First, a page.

Change the focus. Point out the acts of kindness and courage around these types of events. As Mr. Fred Rogers said “When I was a boy and I would see scary things in the news, my mother would say to me, “Look for the helpers. You will always find people who are helping.” To this day, especially in times of “disaster,” I remember my mother’s words and I am always comforted by realizing that there are still so many helpers – so many caring people in this world.”

There’s nothing easy about these kinds of world events. Take your cue from your child as to what they need from you. And if you have any concerns about your child or questions about what to say or do, please don’t hesitate to call or email me. I’m here to help.

-Laura

This and That

Great Kindness Challenge 2017!

First off, we had a terrific Great Kindness Challenge the week of May 1. It was fun for all of us to spend a few days celebrating and putting the spotlight on kindness. Students started the week signing a Kindness Pledge banner that was later hung in the lobby. We had members of the Gilman community from other divisions greet the children each morning and read inspirational quotes throughout the day. Here are just a few:

  • “Do your little bit of good where you are; it’s those little bits of good put together that overwhelm the world.” (Desmond Tutu)
  • “Nothing can make our life, or the lives of other people, more beautiful than perpetual kindness.” (Leo Tolstoy)
  • “When words are both true and kind they can change our world.” (Buddha)

One of the most successful activities this year was the Kind-it Wall where students and faculty could write compliments and kind notes on sticky-notes and attach to the Kind-it Wall. It filled up quickly with so many positive thoughts! Parents hosted a Kindness Station on Wednesday morning where students could do kindness-related crafts and activities. Based on the Kindness checklists turned in, our students committed more than 3,000 acts of kindness! We’re looking forward to next year’s Great Kindness Challenge in February!

13 Reasons Why

On a more serious note, while this controversial Netflix series is not geared towards or appropriate for elementary school age children, if they have older siblings you may be hearing about this show about a high school student who commits suicide. I thought it could be helpful for you to see what was included in the Upper School newsletter:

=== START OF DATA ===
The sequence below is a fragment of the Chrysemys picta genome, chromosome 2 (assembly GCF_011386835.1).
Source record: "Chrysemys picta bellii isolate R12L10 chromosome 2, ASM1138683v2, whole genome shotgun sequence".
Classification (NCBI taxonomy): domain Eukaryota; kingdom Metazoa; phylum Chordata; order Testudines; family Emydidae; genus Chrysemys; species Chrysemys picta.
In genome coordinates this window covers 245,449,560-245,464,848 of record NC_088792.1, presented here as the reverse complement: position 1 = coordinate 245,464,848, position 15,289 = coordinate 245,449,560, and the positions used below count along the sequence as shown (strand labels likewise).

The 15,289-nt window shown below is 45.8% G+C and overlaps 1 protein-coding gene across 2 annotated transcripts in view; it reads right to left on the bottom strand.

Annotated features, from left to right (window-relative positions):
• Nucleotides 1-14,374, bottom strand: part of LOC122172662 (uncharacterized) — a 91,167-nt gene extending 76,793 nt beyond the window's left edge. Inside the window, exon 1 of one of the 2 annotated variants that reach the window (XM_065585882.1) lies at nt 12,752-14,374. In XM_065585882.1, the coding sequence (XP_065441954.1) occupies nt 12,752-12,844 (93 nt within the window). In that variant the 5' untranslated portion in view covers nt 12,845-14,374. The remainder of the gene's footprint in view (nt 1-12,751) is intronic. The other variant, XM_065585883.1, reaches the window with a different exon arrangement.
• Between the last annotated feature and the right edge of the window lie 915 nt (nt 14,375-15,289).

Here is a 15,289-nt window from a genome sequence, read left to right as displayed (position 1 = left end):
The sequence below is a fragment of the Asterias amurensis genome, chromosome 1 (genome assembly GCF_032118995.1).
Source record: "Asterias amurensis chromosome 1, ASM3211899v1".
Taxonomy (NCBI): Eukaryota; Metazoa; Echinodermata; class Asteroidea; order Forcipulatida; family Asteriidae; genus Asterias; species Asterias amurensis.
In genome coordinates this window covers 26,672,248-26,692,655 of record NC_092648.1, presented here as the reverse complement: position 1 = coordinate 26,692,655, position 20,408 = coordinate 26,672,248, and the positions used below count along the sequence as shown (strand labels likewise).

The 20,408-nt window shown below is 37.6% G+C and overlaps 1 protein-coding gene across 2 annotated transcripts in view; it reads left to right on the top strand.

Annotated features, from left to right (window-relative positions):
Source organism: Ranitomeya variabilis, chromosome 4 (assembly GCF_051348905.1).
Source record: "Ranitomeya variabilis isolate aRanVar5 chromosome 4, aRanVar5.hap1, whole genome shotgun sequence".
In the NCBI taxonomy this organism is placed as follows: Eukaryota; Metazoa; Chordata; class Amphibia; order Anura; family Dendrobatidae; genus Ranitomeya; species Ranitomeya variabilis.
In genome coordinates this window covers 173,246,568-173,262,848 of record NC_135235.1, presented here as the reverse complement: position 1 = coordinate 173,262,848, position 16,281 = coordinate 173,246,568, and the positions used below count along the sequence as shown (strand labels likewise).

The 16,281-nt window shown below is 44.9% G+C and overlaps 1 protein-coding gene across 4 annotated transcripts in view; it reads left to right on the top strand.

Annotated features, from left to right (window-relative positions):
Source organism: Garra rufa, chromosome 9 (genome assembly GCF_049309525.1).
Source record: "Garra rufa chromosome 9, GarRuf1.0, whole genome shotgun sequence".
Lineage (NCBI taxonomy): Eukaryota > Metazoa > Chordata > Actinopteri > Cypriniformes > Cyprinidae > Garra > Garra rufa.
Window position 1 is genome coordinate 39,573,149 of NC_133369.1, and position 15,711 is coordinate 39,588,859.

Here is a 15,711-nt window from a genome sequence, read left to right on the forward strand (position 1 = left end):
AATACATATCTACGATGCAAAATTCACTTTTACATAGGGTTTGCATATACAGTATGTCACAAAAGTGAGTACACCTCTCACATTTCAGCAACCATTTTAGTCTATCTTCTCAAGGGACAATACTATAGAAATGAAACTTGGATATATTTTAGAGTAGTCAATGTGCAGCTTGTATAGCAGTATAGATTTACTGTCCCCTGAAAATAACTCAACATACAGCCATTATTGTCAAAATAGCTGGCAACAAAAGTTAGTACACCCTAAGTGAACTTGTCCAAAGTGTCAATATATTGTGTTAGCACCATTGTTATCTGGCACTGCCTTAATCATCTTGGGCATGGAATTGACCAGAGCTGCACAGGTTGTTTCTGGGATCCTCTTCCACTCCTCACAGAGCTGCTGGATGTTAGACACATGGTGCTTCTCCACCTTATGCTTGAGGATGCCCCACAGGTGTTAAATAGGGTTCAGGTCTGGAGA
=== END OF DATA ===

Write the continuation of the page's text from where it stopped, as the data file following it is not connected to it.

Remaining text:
The on-line streaming company, Netflix, recently launched a series titled 13 Reasons Why which is an adaptation of Jay Asher’s young adult novel with the same name. The 13-hour series navigates the aftermath of a high school student’s suicide as well as topics such as teenage depression, relationships, social media, bullying, sexuality, and sexual assault.  The program is rated MA for mature audiences and is not recommended for vulnerable or younger teens. There are several graphic scenes throughout the series and we would therefore recommend that teens who watch the program do so with the guidance and support of a parent or guardian. If you know that your son has watched the series, we recommend that you have a conversation with him to see how he processed it and if he has any questions. Below are some resources we hope will help. If you or your son have any questions or concerns, please don’t hesitate to contact our school counselor, John Mojzisek (jmojzisek@gilman.edu), who is working on some in-school discussions as well.

https://www.nasponline.org/resources-and-publications/resources/school-safety-and-crisis/preventing-youth-suicide/preventing-youth-suicide-tips-for-parents-and-educators

https://fitzbetweentheshelves.com/2017/04/25/family-connection-resources-for-talking-to-your-child-about-13-reasons-why/

https://www.save.org/blog/tips-watching-new-netflix-series-13-reasons/ .  

Of course, I am available if you have any questions about this.

Take a Moment

Lastly, this is a fun but stressful time of the school year. If you or your child feels overwhelmed, you may want to try some mindful meditation. Throughout the year I’ve been working with most homerooms on different ways to practice mindfulness. You might ask your son what mindfulness is and how can you practice it. (Hopefully he’ll tell you mindfulness is about focusing on the here and now, and we’ve practiced it listening to a bell, focusing on our breath, and focusing on our surroundings, among other things.) In any case, enjoy the ramp up to the end of the school year and start of summer!